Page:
8 Theme 1: Curriculum 1. Curriculum outcomes Reduce the number of curriculum outcomes per subject to a more manageable number. This will: o allow teachers to cover the most important content and teach the most important skills in greater depth than they have time to do now. o give teachers more time to address specific deficiencies in student learning. o ensure students have more time in the curriculum to pursue their individual interests and passions. adopt a more holistic approach to curriculum. Rather than identifying learning outcomes that are to be achieved in each course, identify what is to be achieved across all subjects in an entire grade. 2. Basic skills vs. new competencies Teach the competencies students will need in order to succeed in a rapidly changing world. These competencies include: o Social responsibility o Global and cultural understanding o Environmental stewardship o Healthy living o Ethics o Civic responsibility o Collaboration and teamwork o Creativity o Innovation o Critical thinking o Problem solving o Digital literacy Ensure that the teaching of these competencies doesn t come at the expense of important 5 foundational skills. i.e., reading, writing and numeracy.
9 3. Flexibility and choice in learning Provide students with greater say in what, where, when, and how they learn. This will: o increase student motivation, as students can choose topics, assignment presentation methods, etc. that are more interesting and meaningful to them. o increase student motivation to learn. o build independence and decision making skills. o give students the ability to choose courses and course work that prepares them for possible career paths. o improve student achievement rates. Introduce choice gradually, as students don t automatically have the wisdom, maturity or foresight to make good choices about what to learn. Provide: (a) more planning time; and/or (b) more teacher assistants; and/or (c) smaller class sizes to make personalized learning truly possible. Recognize that not all parents are equally involved in their children s education or are committed to flexibility and choice. Recognize that some schools are unable to support flexibility and choice to the same degree as others (i.e., unequal access to facilities, experts in community to help teach, etc.). Provide additional resources to those schools so the teachers and students have the same opportunities as teachers and students in other schools. Reconcile personalized learning with standardized testing. Balance the push to provide students with flexibility and choice in their learning with the need to compare them against each other for post-secondary entrance. Offering students a personalized approach to learning will allow students the chance to pursue their individual interests and passions. If a student is motivated and engaged in their learning, they are much more likely to succeed. - Ms. E., student 4. Transition to post secondary and/or work Work with other ministries and with employers to determine what skills students need when they enter the workforce. Revise curricula to ensure students have a head start on those skills when they leave school. 6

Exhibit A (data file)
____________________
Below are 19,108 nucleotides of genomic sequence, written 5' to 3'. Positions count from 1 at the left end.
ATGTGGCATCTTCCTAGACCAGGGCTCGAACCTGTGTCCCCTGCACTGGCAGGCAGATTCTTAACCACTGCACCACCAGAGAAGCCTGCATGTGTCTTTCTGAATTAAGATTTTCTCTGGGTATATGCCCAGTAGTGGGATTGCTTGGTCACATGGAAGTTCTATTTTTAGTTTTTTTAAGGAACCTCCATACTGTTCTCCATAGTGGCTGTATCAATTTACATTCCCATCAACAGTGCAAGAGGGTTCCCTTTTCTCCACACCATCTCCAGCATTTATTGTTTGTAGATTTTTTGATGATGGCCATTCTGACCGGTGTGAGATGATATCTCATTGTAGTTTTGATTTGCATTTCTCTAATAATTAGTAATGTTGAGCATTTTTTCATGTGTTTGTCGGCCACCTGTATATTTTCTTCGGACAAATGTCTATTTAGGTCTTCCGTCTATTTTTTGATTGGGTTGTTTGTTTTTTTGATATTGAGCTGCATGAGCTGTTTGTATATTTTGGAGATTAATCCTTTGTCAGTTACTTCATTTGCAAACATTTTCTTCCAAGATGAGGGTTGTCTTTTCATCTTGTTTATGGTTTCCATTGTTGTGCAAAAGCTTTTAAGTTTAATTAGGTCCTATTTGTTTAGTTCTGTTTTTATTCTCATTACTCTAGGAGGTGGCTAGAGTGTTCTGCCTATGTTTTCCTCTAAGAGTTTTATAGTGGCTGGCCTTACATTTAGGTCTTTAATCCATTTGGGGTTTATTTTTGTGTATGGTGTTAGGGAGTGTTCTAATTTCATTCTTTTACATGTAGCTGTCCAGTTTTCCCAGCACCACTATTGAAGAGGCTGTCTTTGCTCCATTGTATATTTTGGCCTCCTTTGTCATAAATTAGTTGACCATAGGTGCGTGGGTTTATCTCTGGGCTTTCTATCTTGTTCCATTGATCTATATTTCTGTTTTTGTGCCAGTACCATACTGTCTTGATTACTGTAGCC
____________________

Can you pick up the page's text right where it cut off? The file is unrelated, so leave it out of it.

10 Provide more trades-related programs and courses in schools (e.g., apprenticeships and work co-ops) to allow students to explore areas of career interest. These courses and programs will also reduce the time needed at post secondary level to get ready for the workforce. Skilled workers are needed now, so the sooner we can prepare them the better. Stream students into academic or vocational career paths at the secondary level. As part of this, allow students to focus on courses that are applicable to their career aspirations and to skip others. Ensure a balance needs to be struck so students don t miss out on key skills that may force them to go back for additional courses if they change career paths. Make certain that trades teachers at the high school level are qualified experts in their field. Oftentimes they re not or their training is out of date. Address the stigma associated with the trades. Many people still view these professions as less worthy than white collar vocations like medicine and law. Provide incentives to industry to take on work experience students (e.g., tax breaks, grants). 5. Scholarships Award scholarships based on students results on mandatory Grade 12 provincial exams. Continue to award scholarships based on a mixture of academic success and community involvement. 7